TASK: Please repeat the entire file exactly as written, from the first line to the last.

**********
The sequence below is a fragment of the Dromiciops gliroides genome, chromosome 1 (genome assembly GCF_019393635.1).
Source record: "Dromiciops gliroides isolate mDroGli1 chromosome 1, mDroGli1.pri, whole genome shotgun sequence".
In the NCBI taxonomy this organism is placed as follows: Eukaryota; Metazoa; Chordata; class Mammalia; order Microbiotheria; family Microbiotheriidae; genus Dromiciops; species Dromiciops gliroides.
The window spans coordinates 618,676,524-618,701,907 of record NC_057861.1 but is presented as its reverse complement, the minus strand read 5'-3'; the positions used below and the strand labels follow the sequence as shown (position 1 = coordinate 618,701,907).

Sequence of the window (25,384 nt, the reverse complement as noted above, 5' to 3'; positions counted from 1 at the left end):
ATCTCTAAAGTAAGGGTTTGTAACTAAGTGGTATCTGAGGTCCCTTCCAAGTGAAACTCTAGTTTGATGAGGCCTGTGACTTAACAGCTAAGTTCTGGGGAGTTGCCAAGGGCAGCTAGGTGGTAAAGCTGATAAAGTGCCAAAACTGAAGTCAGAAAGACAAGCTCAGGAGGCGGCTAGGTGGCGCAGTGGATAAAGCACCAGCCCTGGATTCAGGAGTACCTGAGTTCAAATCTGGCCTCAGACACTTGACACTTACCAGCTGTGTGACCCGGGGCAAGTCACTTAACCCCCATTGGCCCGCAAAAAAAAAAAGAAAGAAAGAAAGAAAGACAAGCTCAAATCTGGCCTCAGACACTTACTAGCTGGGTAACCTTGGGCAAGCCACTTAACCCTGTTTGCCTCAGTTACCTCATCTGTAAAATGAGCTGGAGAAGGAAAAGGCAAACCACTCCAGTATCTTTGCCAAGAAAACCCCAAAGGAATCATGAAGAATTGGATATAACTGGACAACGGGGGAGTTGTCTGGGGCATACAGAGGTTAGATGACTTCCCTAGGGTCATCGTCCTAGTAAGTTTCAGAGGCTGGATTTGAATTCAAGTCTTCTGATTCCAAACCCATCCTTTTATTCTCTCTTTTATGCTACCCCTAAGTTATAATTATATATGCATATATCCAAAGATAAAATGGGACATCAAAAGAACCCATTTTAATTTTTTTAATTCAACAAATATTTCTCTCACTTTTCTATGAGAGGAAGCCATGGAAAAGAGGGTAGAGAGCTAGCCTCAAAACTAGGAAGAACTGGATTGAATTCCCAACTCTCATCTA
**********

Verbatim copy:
The sequence below is a fragment of the Dromiciops gliroides genome, chromosome 1 (genome assembly GCF_019393635.1).
Source record: "Dromiciops gliroides isolate mDroGli1 chromosome 1, mDroGli1.pri, whole genome shotgun sequence".
In the NCBI taxonomy this organism is placed as follows: Eukaryota; Metazoa; Chordata; class Mammalia; order Microbiotheria; family Microbiotheriidae; genus Dromiciops; species Dromiciops gliroides.
The window spans coordinates 618,676,524-618,701,907 of record NC_057861.1 but is presented as its reverse complement, the minus strand read 5'-3'; the positions used below and the strand labels follow the sequence as shown (position 1 = coordinate 618,701,907).

Sequence of the window (25,384 nt, the reverse complement as noted above, 5' to 3'; positions counted from 1 at the left end):
ATCTCTAAAGTAAGGGTTTGTAACTAAGTGGTATCTGAGGTCCCTTCCAAGTGAAACTCTAGTTTGATGAGGCCTGTGACTTAACAGCTAAGTTCTGGGGAGTTGCCAAGGGCAGCTAGGTGGTAAAGCTGATAAAGTGCCAAAACTGAAGTCAGAAAGACAAGCTCAGGAGGCGGCTAGGTGGCGCAGTGGATAAAGCACCAGCCCTGGATTCAGGAGTACCTGAGTTCAAATCTGGCCTCAGACACTTGACACTTACCAGCTGTGTGACCCGGGGCAAGTCACTTAACCCCCATTGGCCCGCAAAAAAAAAAAGAAAGAAAGAAAGAAAGACAAGCTCAAATCTGGCCTCAGACACTTACTAGCTGGGTAACCTTGGGCAAGCCACTTAACCCTGTTTGCCTCAGTTACCTCATCTGTAAAATGAGCTGGAGAAGGAAAAGGCAAACCACTCCAGTATCTTTGCCAAGAAAACCCCAAAGGAATCATGAAGAATTGGATATAACTGGACAACGGGGGAGTTGTCTGGGGCATACAGAGGTTAGATGACTTCCCTAGGGTCATCGTCCTAGTAAGTTTCAGAGGCTGGATTTGAATTCAAGTCTTCTGATTCCAAACCCATCCTTTTATTCTCTCTTTTATGCTACCCCTAAGTTATAATTATATATGCATATATCCAAAGATAAAATGGGACATCAAAAGAACCCATTTTAATTTTTTTAATTCAACAAATATTTCTCTCACTTTTCTATGAGAGGAAGCCATGGAAAAGAGGGTAGAGAGCTAGCCTCAAAACTAGGAAGAACTGGATTGAATTCCCAACTCTCATCTA